Mark Twain famously quipped, “History doesn’t repeat, but it does rhyme.” He might have been talking about the government shutdown in Washington this month.
The shutdown wasn’t a first. In fact, it isn’t even an American invention. It was first done in England in 1641. The result was the English Civil War. The king lost that war and got his head cut off in the bargain. Those events would directly affect the founding of America.
As Twain’s comment intimates, the parallels between then and now are not exact, but they are close enough to pique our interest. Here’s what happened.
Charles I of the Stuart family came to the throne in 1625. He immediately got himself into trouble with religion, politics and finances — a toxic brew if ever there was one. The religious and political issues might have been manageable by themselves, but when finances were thrown in the whole thing exploded.
The religious issue was that Charles pushed a top-down, authoritarian version of Anglicanism, the branch of Protestantism created by Henry VIII when he broke with Rome in 1535. But Parliament favored a more radical, bottoms-up version of Protestantism that came from John Calvin: Puritanism.
The Puritans suspected that Charles was really a closet Catholic (shades of Obama being a secret Muslim!). His Anglicanism was certainly closer to Catholicism than it was to Puritanism. And it didn’t help his case that he married a Catholic princess from France, the Bourbon Henrietta Maria. But religion alone isn’t what did Charles in.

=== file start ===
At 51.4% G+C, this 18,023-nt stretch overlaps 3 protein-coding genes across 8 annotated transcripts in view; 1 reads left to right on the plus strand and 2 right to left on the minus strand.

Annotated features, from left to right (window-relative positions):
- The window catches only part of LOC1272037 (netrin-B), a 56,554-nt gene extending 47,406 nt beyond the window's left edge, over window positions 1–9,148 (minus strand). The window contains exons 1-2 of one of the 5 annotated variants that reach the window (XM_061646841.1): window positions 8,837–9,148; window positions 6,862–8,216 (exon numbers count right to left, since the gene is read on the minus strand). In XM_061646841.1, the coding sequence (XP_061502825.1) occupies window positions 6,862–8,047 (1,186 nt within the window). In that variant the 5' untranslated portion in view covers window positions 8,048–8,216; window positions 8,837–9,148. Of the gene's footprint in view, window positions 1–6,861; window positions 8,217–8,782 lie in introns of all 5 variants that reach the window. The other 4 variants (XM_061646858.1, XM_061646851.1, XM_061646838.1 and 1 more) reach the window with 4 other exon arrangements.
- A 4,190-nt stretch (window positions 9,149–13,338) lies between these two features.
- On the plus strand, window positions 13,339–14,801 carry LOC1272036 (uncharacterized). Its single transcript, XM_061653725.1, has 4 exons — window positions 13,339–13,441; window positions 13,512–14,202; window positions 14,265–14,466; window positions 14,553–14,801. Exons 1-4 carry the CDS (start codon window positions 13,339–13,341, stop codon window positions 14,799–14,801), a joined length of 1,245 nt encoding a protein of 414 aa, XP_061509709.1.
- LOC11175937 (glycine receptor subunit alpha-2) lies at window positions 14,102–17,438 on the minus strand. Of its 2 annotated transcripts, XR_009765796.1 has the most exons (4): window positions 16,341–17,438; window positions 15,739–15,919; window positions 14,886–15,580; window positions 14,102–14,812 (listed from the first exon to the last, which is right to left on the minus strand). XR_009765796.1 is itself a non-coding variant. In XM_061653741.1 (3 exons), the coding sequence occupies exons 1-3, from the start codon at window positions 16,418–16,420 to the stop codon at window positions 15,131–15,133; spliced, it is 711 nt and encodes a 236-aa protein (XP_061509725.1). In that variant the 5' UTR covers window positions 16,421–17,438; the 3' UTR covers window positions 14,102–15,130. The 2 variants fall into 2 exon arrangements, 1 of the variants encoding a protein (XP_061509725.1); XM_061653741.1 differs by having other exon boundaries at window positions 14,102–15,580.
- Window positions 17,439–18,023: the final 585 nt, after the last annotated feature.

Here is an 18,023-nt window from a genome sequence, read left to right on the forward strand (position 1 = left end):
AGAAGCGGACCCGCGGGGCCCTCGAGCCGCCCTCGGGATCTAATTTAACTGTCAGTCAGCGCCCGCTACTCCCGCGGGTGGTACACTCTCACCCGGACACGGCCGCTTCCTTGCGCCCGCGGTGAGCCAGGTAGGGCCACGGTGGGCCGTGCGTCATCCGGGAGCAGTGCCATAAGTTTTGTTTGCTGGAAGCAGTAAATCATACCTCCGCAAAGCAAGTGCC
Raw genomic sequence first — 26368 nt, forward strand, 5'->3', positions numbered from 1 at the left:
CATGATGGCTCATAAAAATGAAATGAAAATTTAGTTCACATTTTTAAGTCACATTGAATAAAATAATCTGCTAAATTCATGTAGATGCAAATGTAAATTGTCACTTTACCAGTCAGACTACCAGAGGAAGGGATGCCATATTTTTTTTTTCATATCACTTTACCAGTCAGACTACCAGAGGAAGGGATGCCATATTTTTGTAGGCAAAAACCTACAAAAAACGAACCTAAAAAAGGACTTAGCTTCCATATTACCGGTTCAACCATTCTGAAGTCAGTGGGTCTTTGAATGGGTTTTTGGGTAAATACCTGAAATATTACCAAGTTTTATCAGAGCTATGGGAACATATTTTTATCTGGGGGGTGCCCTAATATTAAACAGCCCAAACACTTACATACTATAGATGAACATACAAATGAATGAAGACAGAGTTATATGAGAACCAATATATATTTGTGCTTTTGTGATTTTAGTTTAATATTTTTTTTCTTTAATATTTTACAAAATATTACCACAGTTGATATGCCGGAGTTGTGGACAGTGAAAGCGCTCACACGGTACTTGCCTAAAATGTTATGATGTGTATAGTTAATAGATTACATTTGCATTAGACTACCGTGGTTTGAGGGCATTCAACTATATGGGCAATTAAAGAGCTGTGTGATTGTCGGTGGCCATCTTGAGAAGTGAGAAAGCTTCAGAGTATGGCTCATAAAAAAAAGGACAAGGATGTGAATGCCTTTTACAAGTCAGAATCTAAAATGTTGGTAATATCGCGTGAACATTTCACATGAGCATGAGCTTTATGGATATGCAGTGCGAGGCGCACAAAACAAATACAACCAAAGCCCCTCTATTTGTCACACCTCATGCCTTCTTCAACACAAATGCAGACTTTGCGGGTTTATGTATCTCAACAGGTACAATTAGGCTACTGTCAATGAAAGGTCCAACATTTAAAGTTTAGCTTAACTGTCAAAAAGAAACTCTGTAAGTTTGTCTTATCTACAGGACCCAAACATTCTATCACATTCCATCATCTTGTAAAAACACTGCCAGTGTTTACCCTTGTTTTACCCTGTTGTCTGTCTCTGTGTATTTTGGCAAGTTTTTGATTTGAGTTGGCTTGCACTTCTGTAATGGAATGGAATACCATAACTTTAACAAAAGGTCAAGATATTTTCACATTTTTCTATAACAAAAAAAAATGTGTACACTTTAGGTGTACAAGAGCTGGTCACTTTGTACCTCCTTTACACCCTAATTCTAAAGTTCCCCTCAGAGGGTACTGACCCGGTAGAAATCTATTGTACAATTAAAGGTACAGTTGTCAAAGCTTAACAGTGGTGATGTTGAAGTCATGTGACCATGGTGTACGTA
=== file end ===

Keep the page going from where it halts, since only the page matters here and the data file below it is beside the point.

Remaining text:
The second conflict was political. It had to do with the roles of the monarchy and the Parliament. Historically, the king called the Parliament when he wanted advice or needed to raise money. When he was done with them he dismissed them. But Parliament wanted a bigger say in running the government, and more respect. (Sound familiar?)
Parliament impeached Francis Bacon, one of Charles’ ministers. It was a novel assertion of power. Before long, it claimed the right to approve the appointment of all ministers. Next it declared that it would meet every three years, with or without the approval of the king, and that it couldn’t be dismissed except by its own decision. These were becoming radical encroachments on the King’s purview. Still, they weren’t fatal, yet.
Where things finally broke down was in the realm of finances, which harkens to the conflict today. Back then they didn’t have as well-developed a concept of the “state” as we do now. It was expected that the royal family should provide the bulk of the funds needed to run the government. Unfortunately, Charles’ family didn’t have very much money, so he had to keep going to Parliament with his hand out.
But Parliament despised Charles, both for his religion and his imperious political attitude. He had gone to war with Scotland in 1639 without asking permission from Parliament, the first time that had been done since 1323. (Obama’s decision not to attack Syria without the permission of Congress was almost certainly made in consideration of this precedent.)
On January 3, Sen. Kirsten Gillibrand, D-N.Y., raises her right hand as her son Henry messes up her hair while Vice President Joseph R. Biden Jr., delivers the ceremonial swearing-in in the Old Senate Chamber. Gillibrand's other son Theodore, lower right, looks on.
Each year since 1990, CQ Roll Call has reviewed the financial disclosures of all 541 senators, representatives and delegates to determine the 50 richest members of Congress. This year's report, derived from forms covering the calendar year 2012, shows it took a net worth of $6.67 million to crack the exclusive club.